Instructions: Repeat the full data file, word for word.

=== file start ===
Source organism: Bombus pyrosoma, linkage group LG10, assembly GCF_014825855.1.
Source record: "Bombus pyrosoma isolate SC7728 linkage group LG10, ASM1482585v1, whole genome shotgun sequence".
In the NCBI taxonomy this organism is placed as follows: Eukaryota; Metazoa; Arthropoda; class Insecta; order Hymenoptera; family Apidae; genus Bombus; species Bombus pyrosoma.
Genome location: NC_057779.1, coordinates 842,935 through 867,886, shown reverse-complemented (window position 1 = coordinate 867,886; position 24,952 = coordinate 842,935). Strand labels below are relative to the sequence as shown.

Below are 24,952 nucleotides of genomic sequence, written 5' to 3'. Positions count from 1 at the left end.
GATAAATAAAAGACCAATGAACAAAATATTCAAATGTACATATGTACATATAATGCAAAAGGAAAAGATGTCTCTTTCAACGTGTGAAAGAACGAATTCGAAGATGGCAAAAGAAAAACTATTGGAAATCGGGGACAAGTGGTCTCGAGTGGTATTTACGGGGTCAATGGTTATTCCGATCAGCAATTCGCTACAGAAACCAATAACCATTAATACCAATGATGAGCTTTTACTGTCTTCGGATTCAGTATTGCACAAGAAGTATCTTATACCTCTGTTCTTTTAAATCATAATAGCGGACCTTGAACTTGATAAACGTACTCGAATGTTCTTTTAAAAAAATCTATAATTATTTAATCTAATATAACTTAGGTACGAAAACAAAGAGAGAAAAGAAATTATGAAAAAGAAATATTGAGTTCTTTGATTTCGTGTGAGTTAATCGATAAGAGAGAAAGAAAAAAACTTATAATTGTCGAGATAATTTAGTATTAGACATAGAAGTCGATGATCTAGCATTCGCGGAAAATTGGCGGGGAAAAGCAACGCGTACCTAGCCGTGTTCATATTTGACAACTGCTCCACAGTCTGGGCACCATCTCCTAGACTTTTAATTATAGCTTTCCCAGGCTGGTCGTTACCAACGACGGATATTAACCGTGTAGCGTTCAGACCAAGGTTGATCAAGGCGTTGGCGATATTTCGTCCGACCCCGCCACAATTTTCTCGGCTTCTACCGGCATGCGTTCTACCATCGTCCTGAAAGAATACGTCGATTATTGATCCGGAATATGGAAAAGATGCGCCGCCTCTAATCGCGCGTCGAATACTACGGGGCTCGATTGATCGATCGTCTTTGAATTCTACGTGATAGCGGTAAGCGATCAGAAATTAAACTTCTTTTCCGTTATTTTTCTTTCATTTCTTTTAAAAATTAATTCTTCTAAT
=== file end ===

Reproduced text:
Source organism: Bombus pyrosoma, linkage group LG10, assembly GCF_014825855.1.
Source record: "Bombus pyrosoma isolate SC7728 linkage group LG10, ASM1482585v1, whole genome shotgun sequence".
In the NCBI taxonomy this organism is placed as follows: Eukaryota; Metazoa; Arthropoda; class Insecta; order Hymenoptera; family Apidae; genus Bombus; species Bombus pyrosoma.
Genome location: NC_057779.1, coordinates 842,935 through 867,886, shown reverse-complemented (window position 1 = coordinate 867,886; position 24,952 = coordinate 842,935). Strand labels below are relative to the sequence as shown.

Below are 24,952 nucleotides of genomic sequence, written 5' to 3'. Positions count from 1 at the left end.
GATAAATAAAAGACCAATGAACAAAATATTCAAATGTACATATGTACATATAATGCAAAAGGAAAAGATGTCTCTTTCAACGTGTGAAAGAACGAATTCGAAGATGGCAAAAGAAAAACTATTGGAAATCGGGGACAAGTGGTCTCGAGTGGTATTTACGGGGTCAATGGTTATTCCGATCAGCAATTCGCTACAGAAACCAATAACCATTAATACCAATGATGAGCTTTTACTGTCTTCGGATTCAGTATTGCACAAGAAGTATCTTATACCTCTGTTCTTTTAAATCATAATAGCGGACCTTGAACTTGATAAACGTACTCGAATGTTCTTTTAAAAAAATCTATAATTATTTAATCTAATATAACTTAGGTACGAAAACAAAGAGAGAAAAGAAATTATGAAAAAGAAATATTGAGTTCTTTGATTTCGTGTGAGTTAATCGATAAGAGAGAAAGAAAAAAACTTATAATTGTCGAGATAATTTAGTATTAGACATAGAAGTCGATGATCTAGCATTCGCGGAAAATTGGCGGGGAAAAGCAACGCGTACCTAGCCGTGTTCATATTTGACAACTGCTCCACAGTCTGGGCACCATCTCCTAGACTTTTAATTATAGCTTTCCCAGGCTGGTCGTTACCAACGACGGATATTAACCGTGTAGCGTTCAGACCAAGGTTGATCAAGGCGTTGGCGATATTTCGTCCGACCCCGCCACAATTTTCTCGGCTTCTACCGGCATGCGTTCTACCATCGTCCTGAAAGAATACGTCGATTATTGATCCGGAATATGGAAAAGATGCGCCGCCTCTAATCGCGCGTCGAATACTACGGGGCTCGATTGATCGATCGTCTTTGAATTCTACGTGATAGCGGTAAGCGATCAGAAATTAAACTTCTTTTCCGTTATTTTTCTTTCATTTCTTTTAAAAATTAATTCTTCTAAT